Fold fabric with the selvage edges together and straighten ends. Cut 4 strips each 10″ high. You should have 4 pieces measuring 10″ x 43″ (or whatever the width of your fabric is).

2. Cut 2 of the strips down to 28″. Piece the others together and cut two more to 52″.

3. Cut bias tape – here’s the math to figure that one out:

  • Crib dimensions: 52 x 2 (long sides) + 28 x 2 (short sides) = 160″
  • Fabric is 43″ wide (sometimes more, usually not less)
  • 160 / 43 = 3.72 and then round up to the next whole number = 4
  • My bias tape needs to be 3.5″ wide so 3.5 x 4 = 14″
  • 14″ / 36″ = approximately 1/2 yard

Cut 3.5″ strips and sew the short ends together, pressing seams open. Then press entire length of fabric in half to create your double fold bias tape.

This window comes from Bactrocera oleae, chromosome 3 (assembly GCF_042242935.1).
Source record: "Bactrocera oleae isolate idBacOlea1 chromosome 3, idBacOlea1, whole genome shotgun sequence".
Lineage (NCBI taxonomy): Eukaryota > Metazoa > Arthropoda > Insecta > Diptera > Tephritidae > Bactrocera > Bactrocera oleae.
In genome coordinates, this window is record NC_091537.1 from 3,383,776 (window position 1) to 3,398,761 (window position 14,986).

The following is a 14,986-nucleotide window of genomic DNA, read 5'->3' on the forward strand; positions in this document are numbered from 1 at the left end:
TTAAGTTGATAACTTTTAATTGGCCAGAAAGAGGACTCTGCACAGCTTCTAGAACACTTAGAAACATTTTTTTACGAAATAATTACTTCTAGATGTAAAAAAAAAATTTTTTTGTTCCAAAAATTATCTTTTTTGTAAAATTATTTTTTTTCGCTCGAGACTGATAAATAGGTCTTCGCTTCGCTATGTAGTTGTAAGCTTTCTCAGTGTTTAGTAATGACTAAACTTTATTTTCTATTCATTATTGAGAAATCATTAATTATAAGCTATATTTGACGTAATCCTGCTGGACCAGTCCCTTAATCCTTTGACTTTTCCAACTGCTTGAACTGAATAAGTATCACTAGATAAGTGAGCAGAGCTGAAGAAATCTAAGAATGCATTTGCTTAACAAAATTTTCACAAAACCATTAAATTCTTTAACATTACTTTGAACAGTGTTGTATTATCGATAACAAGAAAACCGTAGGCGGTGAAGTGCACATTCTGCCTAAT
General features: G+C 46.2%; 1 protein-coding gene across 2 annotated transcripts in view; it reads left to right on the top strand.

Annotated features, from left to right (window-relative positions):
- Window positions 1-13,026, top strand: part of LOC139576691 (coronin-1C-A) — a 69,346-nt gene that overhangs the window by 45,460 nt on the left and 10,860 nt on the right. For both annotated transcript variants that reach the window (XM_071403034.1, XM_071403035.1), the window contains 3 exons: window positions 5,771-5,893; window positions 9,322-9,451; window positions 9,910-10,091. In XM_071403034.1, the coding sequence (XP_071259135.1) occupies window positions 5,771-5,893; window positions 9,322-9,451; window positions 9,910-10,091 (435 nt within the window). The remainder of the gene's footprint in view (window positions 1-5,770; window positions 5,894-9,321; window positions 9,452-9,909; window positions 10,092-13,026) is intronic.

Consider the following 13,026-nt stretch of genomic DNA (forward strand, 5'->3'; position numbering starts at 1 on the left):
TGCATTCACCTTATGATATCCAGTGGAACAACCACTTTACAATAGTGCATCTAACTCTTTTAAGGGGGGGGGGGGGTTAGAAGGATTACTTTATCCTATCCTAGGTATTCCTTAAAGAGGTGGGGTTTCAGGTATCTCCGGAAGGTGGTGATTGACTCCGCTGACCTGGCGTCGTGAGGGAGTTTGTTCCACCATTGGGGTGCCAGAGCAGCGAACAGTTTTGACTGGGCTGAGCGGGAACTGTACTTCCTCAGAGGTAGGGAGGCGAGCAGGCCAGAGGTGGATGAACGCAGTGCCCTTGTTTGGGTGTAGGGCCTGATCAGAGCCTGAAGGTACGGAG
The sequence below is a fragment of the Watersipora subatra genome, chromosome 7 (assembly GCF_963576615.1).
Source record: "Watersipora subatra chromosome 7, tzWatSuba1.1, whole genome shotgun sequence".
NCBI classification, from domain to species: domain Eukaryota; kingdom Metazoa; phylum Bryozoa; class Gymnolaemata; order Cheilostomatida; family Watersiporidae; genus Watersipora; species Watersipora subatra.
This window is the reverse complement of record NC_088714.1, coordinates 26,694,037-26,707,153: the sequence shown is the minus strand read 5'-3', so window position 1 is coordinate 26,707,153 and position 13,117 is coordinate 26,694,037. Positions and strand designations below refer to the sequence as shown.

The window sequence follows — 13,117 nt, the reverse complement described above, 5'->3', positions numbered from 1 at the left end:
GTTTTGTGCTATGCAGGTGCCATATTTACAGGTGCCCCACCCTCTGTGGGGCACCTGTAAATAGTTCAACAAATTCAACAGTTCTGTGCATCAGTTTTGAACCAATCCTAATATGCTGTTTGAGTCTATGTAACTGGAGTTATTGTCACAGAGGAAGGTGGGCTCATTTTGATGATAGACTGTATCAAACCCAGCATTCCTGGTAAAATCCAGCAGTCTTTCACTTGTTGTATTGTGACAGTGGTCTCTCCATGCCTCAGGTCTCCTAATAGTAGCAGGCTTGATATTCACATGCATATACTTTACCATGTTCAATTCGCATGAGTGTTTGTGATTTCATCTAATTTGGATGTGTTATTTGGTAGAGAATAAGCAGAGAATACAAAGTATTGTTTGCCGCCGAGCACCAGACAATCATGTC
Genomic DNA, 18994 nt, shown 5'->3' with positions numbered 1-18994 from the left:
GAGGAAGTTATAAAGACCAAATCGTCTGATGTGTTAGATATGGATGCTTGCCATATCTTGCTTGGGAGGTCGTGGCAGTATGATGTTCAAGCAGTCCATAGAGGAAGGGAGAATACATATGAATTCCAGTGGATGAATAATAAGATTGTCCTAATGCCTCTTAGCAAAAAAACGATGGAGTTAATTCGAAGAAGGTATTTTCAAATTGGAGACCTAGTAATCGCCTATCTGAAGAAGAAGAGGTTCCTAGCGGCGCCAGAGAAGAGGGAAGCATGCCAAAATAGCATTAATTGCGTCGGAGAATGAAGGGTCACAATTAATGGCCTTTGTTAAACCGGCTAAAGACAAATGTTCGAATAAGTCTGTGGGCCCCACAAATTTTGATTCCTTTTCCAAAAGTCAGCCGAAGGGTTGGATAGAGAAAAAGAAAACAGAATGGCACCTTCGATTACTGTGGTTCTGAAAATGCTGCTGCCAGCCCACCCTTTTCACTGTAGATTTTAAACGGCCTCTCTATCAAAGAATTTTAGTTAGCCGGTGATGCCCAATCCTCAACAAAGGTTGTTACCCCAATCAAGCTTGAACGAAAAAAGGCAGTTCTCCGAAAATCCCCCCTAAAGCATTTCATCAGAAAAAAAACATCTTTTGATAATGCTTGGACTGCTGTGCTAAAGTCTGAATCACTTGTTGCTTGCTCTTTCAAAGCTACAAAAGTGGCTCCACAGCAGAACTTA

Whew. Cutting’s all done.

how to make a crib skirt

4. For the first long side, you’ll have a rectangular piece that measures 10″ x 52″.

Attach the bias tape along both short edges and one long edge.

Leave one long edge unfinished until the end.

sewing bias tape around a corner

Start pinning the bias tape at the top of one short side. Go down the first short side, around the corner, along the long side, and back up the other short side.

Corners are tricky.

Pin along the first edge until you get to the corner and then fold the bias tape at a 90″ angle to match up with the quilting fabric. You’ll have a bunch of excess fabric in that corner than you should manipulate to make into a little triangle so that the folded edge of the bias tape on the inside meets at a 90″ angle.

5. Sew bias tape to quilting fabric with a 1/2″ seam.

sewing binding tape around a corner

To sew down the corners, sew along the first side right up to where the folds of the triangle are. You’re going to fold the triangle back away from your stitching line so you don’t sew them down, you just sew right up against them. Maybe one stitch over.